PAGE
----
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January 3, 2012 / Green America

20 Plastic Things You Didn’t Know You Can Recycle

1) Bottle and jar caps: Weisenbach Recycled Products accepts clean plastic bottlecaps, plastic jar caps, flip-top caps from personal care products, and flexible snap-on lids (e.g. butter tub lids) to turn into funnels and other items. CapsCando.com.

2) Brita pitcher filters: Preserve’s Gimme 5 program accepts Brita-brand pitcher filters for recycling. See #11 below.

3) Compostable bioplastics: Find a municipal composter at FindaComposter.com.

4) Computers and other electronics: Find the most responsible recyclers near you at e-stewards.org/find-a-recycler. Your local Best Buy store will also accept many types of electronics, large and small—from televisions and gaming systems to fans and alarm clocks. Best Buy partners with responsible recyclers that do not ship items overseas, including Green Business Network™ member Electronic Recyclers International. You can bring three small items per day to Best Buy for free. The company charges a fee to recycle large electronics. BestBuy.com/recycling.

5) Eyeglasses: Your local Lions Club collects them for people in need.

6) Fishing line: Mail to Berkley Recycling, which turns it into fish habitat structures: 1900 18th Street; Spirit Lake, IA 51360.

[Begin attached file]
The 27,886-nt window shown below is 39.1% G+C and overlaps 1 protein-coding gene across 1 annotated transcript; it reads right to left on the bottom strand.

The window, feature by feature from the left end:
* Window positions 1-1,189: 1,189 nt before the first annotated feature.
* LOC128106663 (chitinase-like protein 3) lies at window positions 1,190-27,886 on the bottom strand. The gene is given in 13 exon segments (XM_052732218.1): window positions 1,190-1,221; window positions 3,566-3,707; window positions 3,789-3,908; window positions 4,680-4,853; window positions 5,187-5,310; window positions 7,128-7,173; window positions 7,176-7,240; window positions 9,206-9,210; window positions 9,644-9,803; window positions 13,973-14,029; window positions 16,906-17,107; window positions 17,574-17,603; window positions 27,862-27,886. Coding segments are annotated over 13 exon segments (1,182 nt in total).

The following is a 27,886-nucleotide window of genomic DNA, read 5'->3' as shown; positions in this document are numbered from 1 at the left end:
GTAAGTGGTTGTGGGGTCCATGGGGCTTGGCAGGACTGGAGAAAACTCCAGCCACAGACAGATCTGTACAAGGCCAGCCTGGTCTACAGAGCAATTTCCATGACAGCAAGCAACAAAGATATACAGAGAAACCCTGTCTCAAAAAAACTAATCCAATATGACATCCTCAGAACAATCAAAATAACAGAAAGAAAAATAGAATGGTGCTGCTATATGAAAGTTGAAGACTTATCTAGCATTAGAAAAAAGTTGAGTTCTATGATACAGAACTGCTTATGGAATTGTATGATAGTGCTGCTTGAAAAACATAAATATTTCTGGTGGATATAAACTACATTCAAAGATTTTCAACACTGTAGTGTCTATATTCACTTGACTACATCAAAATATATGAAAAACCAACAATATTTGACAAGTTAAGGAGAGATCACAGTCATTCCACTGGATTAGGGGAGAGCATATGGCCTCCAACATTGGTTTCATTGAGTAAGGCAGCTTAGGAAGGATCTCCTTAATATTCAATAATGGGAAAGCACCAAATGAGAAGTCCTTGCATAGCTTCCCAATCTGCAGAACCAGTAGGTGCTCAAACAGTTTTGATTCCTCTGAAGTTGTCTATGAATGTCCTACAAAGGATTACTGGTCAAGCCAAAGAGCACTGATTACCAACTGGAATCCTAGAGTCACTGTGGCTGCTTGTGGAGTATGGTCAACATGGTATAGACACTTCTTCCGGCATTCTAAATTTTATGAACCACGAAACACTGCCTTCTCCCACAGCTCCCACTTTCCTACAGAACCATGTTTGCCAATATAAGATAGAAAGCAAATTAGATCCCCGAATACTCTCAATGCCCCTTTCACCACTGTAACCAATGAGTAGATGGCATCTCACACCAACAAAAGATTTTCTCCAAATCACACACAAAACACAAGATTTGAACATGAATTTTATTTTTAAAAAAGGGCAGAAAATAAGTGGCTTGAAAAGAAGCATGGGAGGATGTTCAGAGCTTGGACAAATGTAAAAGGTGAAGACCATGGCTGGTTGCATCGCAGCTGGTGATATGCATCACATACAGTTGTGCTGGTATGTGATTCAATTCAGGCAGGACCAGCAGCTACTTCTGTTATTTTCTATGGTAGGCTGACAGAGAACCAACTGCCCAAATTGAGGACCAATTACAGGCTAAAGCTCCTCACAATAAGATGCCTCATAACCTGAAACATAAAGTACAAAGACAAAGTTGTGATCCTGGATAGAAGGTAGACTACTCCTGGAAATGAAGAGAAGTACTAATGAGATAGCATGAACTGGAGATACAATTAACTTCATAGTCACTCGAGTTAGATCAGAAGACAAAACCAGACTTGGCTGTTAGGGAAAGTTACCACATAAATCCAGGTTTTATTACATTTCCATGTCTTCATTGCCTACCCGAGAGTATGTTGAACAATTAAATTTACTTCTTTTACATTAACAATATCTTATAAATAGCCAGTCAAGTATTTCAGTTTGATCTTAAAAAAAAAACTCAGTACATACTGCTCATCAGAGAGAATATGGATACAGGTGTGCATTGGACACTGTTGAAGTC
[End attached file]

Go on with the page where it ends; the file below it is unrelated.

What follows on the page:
7) Gift cards and customer loyalty cards: Fill out the form at www.earthworks system.com/Consumers/ to recycle them. (Accepts conventional cards only, not bioplastic/ compostable cards.)

8) Ink Cartridges: RecyclePlace.com pays $1 each and will recycle them. (Also see
#12, “Technotrash.”)

9) Pantyhose/tights: No Nonsense collects all brands of hose, tights, and kneehighs to be recycled into other products. NoNonsense.com/PantyhoseRecycling.aspx.

10) Plastic packaging: Many pack-and-ship stores will take packing peanuts and bubble wrap. For drop-off locations for foam blocks, contact the Alliance of Foam Packaging Recyclers.

11) Polypropylene (#5) plastics (all types): Preserve’s Gimme 5 program accepts all types of clean #5 plastics, which are turned into Preserve personal care and kitchen products. Drop them off in the “Gimme 5” container available at select Whole Foods and food co-ops. Visit preserveproducts.com/recycling to find a location or learn how to mail them in.

12) “Technotrash”: Organizations and schools can earn money for recycling ink cartridges and small electronics like cell phones and iPods through ProjectKOPEG.com. Recycle a large box of CDs, DVDs, jewel cases, audio and video tapes, small electronics, and ink cartridges for $30 (includes postage) through Green Disk, 800/305-GREENDISK, GreenDisk.com.

13) Telephones: Call to Protect (donateaphone.com/calltoprotect) refurbishes cell phones for domestic violence victims (see also “Technotrash,” above). Take corded and cordless phones to a local Best Buy for recycling.

14) Sports equipment: Resell or trade it at your local Play It Again Sports outlet, 800/476-9249, www.playitagainsports.com.

15) Tennis balls: reBounces restores old tennis balls that have lost their bounce.
ReBounces.com/recycle.

16) Tennis shoes: NikeReuseAShoe.com turns them into athletic flooring. Souls4Souls.org and OneWorldRunning.com sends still-wearable shoes to runners in need in developing countries.